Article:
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Global Notebook
2003 Malcolm Baldrige National Quality Award Winners Named

Seven organizations have been named recipients of the 2003 Malcolm Baldrige National Quality Award, the United States’ highest honor for quality and performance excellence. This is the greatest number of Baldrige Award recipients since the program started in 1988 and the first time that recipients were named in all five Baldrige Award categories. The recipients are: Medrad, Inc., Indianola, Pa. (manufacturing); Boeing Aerospace Support, St. Louis, Mo. (service); Caterpillar Financial Services Corp., Nashville, Tenn. (service); Stoner Inc., Quarryville, Pa. (small business); Community Consolidated School District 15, Palatine, Ill. (education); Baptist Hospital, Inc., Pensacola, Fla. (health care); and Saint Luke’s Hospital of Kansas City, Kansas City, Mo. (health care).

NIBS Issues Two Requests for Proposals

The National Institute of Building Sciences’ American Lifelines Alliance announced two projects in November that will provide valuable information about infrastructure responses to natural disasters. The ALA issued a request for proposals for the development of a report to be titled “Case Studies on Local Roadway Systems Subject to Flood Hazards.” This project will document and assess, through a series of case studies, past examples of flood-preparedness planning, flood occurrence, and post-flood repair/upgrade measures for local roadway transportation systems. It will focus on the decision-making process followed for each case study, including data describing alternative risk-reduction measures that were considered; the economic, legal, political and other factors considered; how the local transportation system fared during actual floods; implications of these experiences for future acceptable-risk assessments and decision-making; and the value of developing non-mandatory decision-making guidelines.

The ALA has also issued a request for proposals from those interested in developing guidelines that can provide clear and practical direction to water utilities for designing and constructing more earthquake-resistant pipelines. The guidelines to be developed will focus on such topics and issues as subsurface investigations, “standard” vs. “seismic” pipeline design, applicability of recommended practices, standard pipeline materials, alternate pipeline materials and methods, and special pipeline components. To obtain either request for proposals, contact Joe Steller, ALA program manager.

Nanotechnology R&D

The 21st Century Nanotechnology Research and Development Act has been signed into law by U.S. President George W. Bush. The act authorizes funding for nanotechnology research and development over four years, starting in fiscal year 2005. Nanotechnology is the research and development of materials, devices, and systems approximately 1-100 nanometers in length, or 1/100,000th the diameter of a human hair, that exhibit physical, chemical, and biological properties that are different from those found at larger scales. Nanotechnology offers potential breakthroughs in the detection and treatment of diseases, and ways of monitoring and protecting the environment, producing and storing energy, and building complex structures as small as an electronic circuit or as large as an airplane. Nanotechnology is expected to have a broad and fundamental impact on many sectors of the economy, leading to new products, new businesses, new jobs, and possibly new industries.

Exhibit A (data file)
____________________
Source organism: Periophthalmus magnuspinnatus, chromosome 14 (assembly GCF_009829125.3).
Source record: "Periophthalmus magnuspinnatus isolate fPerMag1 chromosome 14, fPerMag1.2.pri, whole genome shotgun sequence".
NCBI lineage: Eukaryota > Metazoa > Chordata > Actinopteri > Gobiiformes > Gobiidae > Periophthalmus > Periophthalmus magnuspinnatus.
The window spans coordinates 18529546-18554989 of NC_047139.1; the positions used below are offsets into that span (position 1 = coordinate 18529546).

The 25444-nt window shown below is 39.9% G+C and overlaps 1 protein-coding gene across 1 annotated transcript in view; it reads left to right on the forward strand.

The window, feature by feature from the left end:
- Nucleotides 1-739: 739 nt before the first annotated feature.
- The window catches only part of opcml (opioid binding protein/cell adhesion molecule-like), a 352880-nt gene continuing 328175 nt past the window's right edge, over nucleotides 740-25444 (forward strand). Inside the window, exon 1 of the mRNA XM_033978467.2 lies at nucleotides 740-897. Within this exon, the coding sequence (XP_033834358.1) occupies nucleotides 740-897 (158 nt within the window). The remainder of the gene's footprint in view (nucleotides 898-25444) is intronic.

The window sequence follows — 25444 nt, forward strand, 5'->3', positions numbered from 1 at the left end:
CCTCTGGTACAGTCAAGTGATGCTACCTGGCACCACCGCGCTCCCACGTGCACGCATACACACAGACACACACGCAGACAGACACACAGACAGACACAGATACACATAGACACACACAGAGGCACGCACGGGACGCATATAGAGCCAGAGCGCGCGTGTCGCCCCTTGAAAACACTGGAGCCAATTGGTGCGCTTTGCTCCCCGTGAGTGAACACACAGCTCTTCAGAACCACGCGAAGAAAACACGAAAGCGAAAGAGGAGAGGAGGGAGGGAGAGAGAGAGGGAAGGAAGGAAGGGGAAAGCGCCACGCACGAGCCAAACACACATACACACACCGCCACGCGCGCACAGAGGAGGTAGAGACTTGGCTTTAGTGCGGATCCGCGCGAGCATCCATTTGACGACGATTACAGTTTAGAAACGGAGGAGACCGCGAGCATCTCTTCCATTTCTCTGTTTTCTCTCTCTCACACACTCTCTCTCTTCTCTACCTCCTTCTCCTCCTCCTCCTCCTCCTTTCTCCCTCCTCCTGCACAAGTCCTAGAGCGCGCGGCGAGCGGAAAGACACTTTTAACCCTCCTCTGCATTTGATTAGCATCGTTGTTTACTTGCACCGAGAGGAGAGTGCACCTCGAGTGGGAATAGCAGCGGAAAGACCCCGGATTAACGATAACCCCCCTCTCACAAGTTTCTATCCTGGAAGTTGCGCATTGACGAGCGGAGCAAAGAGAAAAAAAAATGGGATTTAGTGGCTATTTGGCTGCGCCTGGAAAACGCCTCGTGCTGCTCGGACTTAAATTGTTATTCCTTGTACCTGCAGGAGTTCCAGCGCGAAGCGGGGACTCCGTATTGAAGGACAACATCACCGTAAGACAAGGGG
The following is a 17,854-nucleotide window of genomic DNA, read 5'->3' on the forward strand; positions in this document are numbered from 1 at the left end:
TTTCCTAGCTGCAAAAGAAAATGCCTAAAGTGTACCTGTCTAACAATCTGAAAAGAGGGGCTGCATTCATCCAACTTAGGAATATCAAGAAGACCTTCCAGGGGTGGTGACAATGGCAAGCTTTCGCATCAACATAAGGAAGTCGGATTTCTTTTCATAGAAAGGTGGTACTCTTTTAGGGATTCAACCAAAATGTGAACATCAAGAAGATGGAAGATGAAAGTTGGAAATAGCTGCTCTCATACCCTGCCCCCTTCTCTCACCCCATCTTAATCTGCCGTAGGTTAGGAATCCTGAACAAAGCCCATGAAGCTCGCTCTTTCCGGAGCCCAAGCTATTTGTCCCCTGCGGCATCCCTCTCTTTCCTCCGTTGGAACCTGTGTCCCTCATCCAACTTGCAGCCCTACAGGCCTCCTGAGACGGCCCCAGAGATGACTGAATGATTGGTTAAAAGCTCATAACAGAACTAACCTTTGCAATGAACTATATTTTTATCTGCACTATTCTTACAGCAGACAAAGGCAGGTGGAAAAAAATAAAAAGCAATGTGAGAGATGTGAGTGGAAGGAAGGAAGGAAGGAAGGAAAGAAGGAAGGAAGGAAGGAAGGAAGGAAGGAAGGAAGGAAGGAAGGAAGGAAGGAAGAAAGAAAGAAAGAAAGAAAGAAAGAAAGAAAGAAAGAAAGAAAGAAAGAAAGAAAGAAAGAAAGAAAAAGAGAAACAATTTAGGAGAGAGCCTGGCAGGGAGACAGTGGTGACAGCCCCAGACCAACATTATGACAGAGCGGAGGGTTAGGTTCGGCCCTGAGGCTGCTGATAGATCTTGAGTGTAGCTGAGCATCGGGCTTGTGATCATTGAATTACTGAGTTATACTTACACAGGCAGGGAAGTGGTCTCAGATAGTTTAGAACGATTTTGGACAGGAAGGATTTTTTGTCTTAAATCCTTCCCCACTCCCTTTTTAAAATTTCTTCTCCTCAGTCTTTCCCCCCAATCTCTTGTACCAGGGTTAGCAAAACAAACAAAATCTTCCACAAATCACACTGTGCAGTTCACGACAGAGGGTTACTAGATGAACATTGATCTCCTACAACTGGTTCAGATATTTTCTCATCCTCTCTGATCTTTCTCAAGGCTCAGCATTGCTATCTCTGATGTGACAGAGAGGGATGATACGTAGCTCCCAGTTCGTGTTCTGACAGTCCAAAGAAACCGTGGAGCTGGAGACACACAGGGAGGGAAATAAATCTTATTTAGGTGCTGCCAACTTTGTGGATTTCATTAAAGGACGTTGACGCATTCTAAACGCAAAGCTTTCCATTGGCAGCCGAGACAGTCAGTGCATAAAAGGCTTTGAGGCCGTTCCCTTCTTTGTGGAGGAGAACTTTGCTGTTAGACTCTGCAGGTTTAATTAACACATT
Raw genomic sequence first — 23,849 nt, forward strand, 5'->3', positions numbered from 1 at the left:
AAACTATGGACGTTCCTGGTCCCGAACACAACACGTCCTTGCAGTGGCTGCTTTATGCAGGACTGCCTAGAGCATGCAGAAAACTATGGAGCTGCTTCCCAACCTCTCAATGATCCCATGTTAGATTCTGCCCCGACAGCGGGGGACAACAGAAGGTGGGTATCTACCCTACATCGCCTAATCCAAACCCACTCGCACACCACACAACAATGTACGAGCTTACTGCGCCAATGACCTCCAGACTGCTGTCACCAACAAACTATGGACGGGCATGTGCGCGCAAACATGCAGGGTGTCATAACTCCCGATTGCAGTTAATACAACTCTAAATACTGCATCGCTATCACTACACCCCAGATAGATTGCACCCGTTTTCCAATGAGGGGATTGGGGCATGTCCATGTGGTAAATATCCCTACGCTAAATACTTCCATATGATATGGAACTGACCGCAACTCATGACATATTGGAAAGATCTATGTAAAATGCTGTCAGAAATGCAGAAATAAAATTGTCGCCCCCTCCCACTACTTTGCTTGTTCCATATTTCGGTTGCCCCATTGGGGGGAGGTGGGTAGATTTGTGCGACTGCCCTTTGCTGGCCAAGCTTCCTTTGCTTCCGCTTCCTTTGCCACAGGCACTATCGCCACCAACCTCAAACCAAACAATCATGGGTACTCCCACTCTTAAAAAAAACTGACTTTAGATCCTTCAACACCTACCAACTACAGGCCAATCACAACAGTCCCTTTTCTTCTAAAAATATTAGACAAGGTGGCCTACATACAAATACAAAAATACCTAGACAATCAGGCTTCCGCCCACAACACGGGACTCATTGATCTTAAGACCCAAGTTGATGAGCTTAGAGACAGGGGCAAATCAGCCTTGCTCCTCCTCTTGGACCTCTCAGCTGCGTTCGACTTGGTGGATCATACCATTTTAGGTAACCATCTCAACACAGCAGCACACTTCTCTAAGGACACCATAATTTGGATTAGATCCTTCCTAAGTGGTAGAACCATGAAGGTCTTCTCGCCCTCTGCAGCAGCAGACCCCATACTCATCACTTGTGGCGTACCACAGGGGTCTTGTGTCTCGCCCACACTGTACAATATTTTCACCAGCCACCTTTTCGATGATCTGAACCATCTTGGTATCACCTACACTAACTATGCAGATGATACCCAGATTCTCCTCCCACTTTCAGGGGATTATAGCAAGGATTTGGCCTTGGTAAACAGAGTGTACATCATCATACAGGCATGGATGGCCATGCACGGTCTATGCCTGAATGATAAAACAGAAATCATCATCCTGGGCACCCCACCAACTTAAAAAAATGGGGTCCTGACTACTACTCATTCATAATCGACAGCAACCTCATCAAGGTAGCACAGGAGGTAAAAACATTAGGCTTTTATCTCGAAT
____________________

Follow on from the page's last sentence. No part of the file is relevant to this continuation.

Performance-Based Building Codes Global Summit

Participants from several nations discussed building regulations at a global summit held in Washington, D.C., on Nov. 3-5, 2003. The Global Summit on Performance-Based Building Codes, organized by the Inter-Jurisdictional Regulatory Collaboration Committee and co-sponsored by the International Code Council, provided opportunities to discuss international building regulations. Topics included terrorism and extreme events, multi-hazards, moisture and mold, energy efficiency, sustainability, security, accessibility and building life cycles. Performance building regulations can reduce trade barriers, address variations in cultures and practices of individual countries, and allow indigenous construction methods and materials. Such methods may not be addressed by most prescriptive regulations and associated standards. Unlike most prescriptive building regulations, which provide directions on how a building should be constructed, performance regulations focus on outcomes. A report of findings and conference proceedings will be available early this year. The Inter-Jurisdictional Regulatory Collaboration Committee is an unaffiliated committee of 10 of the leading building regulatory agencies from eight countries.

Understanding the WTO

The World Trade Organization has replaced its basic introduction to the organization, Trading Into the Future, with Understanding the WTO, a downloadable, 116-page PDF document that covers basic facts about the WTO, agreements (tariffs, agriculture, standards, anti-dumping subsidies, and so on), dispute settlement, the Doha Agenda, developing countries, and more. //

Copyright 2004, ASTM International